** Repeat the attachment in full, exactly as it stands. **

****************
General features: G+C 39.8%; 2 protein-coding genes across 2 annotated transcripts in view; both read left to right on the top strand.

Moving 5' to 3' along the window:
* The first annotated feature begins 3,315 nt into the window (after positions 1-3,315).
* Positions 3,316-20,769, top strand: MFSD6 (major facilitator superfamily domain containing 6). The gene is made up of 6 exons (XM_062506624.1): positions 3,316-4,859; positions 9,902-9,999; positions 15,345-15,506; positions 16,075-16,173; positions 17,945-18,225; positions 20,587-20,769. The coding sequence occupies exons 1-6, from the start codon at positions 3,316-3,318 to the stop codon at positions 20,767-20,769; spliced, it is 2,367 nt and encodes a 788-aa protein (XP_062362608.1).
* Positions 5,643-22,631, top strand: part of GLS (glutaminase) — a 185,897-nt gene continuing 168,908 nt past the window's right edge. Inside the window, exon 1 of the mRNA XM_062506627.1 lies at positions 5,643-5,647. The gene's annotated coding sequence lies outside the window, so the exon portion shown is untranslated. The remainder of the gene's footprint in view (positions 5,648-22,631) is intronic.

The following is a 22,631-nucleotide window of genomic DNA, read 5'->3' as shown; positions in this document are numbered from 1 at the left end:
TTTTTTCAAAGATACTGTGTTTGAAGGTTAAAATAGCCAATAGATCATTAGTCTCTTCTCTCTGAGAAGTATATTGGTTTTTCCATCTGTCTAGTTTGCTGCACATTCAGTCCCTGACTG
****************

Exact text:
General features: G+C 39.8%; 2 protein-coding genes across 2 annotated transcripts in view; both read left to right on the top strand.

Moving 5' to 3' along the window:
* The first annotated feature begins 3,315 nt into the window (after positions 1-3,315).
* Positions 3,316-20,769, top strand: MFSD6 (major facilitator superfamily domain containing 6). The gene is made up of 6 exons (XM_062506624.1): positions 3,316-4,859; positions 9,902-9,999; positions 15,345-15,506; positions 16,075-16,173; positions 17,945-18,225; positions 20,587-20,769. The coding sequence occupies exons 1-6, from the start codon at positions 3,316-3,318 to the stop codon at positions 20,767-20,769; spliced, it is 2,367 nt and encodes a 788-aa protein (XP_062362608.1).
* Positions 5,643-22,631, top strand: part of GLS (glutaminase) — a 185,897-nt gene continuing 168,908 nt past the window's right edge. Inside the window, exon 1 of the mRNA XM_062506627.1 lies at positions 5,643-5,647. The gene's annotated coding sequence lies outside the window, so the exon portion shown is untranslated. The remainder of the gene's footprint in view (positions 5,648-22,631) is intronic.

The following is a 22,631-nucleotide window of genomic DNA, read 5'->3' as shown; positions in this document are numbered from 1 at the left end:
TTTTTTCAAAGATACTGTGTTTGAAGGTTAAAATAGCCAATAGATCATTAGTCTCTTCTCTCTGAGAAGTATATTGGTTTTTCCATCTGTCTAGTTTGCTGCACATTCAGTCCCTGACTG